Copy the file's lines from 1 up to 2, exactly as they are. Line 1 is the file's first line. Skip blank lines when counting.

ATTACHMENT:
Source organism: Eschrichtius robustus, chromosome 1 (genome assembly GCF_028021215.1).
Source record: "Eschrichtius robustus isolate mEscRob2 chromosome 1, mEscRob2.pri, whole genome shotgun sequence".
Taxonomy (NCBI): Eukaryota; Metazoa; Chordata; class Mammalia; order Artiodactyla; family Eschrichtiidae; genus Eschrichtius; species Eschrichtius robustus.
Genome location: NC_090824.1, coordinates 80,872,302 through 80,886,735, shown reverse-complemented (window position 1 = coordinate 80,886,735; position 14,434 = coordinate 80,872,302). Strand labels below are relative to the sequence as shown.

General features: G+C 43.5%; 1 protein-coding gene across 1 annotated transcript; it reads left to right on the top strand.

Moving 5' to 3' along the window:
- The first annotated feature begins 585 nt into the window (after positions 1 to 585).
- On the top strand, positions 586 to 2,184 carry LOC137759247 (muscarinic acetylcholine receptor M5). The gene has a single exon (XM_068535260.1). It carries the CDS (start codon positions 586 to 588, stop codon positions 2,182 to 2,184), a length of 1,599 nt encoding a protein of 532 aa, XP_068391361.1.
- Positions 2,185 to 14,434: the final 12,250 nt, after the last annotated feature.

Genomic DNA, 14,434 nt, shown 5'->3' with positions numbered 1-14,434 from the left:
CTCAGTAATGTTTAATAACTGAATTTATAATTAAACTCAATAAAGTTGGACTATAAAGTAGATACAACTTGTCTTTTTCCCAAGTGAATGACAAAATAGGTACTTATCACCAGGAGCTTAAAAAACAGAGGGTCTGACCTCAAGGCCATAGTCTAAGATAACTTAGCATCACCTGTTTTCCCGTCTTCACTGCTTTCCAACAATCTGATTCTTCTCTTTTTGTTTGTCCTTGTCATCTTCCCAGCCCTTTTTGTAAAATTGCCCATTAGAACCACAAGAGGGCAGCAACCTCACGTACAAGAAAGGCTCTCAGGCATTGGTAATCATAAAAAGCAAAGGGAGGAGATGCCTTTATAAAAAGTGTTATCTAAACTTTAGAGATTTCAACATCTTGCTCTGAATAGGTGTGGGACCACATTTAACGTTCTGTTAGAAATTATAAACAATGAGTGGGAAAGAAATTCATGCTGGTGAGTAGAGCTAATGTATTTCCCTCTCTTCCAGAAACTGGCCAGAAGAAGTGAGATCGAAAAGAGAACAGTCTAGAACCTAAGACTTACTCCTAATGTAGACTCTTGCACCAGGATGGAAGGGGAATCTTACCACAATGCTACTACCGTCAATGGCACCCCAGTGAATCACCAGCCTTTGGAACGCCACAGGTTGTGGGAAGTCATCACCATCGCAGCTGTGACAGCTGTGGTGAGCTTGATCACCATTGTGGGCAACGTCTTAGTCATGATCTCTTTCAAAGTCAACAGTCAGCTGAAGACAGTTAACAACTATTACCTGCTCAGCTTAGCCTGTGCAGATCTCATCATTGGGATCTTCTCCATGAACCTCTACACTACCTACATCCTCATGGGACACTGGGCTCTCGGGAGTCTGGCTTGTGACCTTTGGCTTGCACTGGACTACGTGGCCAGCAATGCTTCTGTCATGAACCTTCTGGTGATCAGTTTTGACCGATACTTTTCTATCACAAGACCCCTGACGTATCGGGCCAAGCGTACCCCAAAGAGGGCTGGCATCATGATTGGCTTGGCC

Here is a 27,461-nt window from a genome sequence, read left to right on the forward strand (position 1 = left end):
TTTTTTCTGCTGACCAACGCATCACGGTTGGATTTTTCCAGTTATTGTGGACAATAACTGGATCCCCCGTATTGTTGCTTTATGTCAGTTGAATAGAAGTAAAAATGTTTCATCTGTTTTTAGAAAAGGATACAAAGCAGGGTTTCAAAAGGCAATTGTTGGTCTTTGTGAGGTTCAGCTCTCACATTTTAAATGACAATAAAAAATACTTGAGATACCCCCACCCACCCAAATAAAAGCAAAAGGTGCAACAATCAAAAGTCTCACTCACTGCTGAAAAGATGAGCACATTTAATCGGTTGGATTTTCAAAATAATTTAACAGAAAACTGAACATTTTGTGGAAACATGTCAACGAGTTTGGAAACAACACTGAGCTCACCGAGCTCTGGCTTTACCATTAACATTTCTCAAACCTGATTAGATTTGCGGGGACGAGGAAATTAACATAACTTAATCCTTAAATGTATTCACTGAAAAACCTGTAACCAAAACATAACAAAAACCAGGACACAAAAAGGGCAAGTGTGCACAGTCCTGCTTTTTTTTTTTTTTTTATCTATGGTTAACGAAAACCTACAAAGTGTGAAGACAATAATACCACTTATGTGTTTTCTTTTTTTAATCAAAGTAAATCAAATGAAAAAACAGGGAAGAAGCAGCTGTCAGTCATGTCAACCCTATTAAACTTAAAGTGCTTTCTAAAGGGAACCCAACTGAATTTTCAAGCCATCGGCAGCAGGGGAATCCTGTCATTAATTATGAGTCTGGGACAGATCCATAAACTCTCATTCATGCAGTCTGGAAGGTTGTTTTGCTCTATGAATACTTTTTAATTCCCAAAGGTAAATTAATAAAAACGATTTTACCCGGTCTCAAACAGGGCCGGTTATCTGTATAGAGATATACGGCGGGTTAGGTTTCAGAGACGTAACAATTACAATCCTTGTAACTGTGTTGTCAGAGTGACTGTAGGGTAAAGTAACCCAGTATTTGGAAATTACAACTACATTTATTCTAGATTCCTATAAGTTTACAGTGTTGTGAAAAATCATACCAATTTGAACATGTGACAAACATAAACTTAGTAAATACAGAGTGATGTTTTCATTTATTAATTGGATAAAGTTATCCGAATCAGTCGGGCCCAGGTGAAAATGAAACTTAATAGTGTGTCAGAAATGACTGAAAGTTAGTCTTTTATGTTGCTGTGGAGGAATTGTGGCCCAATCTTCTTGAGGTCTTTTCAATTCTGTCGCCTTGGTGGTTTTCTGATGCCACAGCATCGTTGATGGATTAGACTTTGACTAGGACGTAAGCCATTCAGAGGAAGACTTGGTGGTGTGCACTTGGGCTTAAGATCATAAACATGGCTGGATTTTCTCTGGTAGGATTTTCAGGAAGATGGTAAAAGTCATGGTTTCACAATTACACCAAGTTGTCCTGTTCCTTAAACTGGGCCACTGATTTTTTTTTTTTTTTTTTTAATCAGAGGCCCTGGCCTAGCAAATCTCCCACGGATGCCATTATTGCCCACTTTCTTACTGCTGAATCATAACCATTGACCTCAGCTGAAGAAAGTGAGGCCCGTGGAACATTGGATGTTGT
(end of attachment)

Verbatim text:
Source organism: Eschrichtius robustus, chromosome 1 (genome assembly GCF_028021215.1).
Source record: "Eschrichtius robustus isolate mEscRob2 chromosome 1, mEscRob2.pri, whole genome shotgun sequence".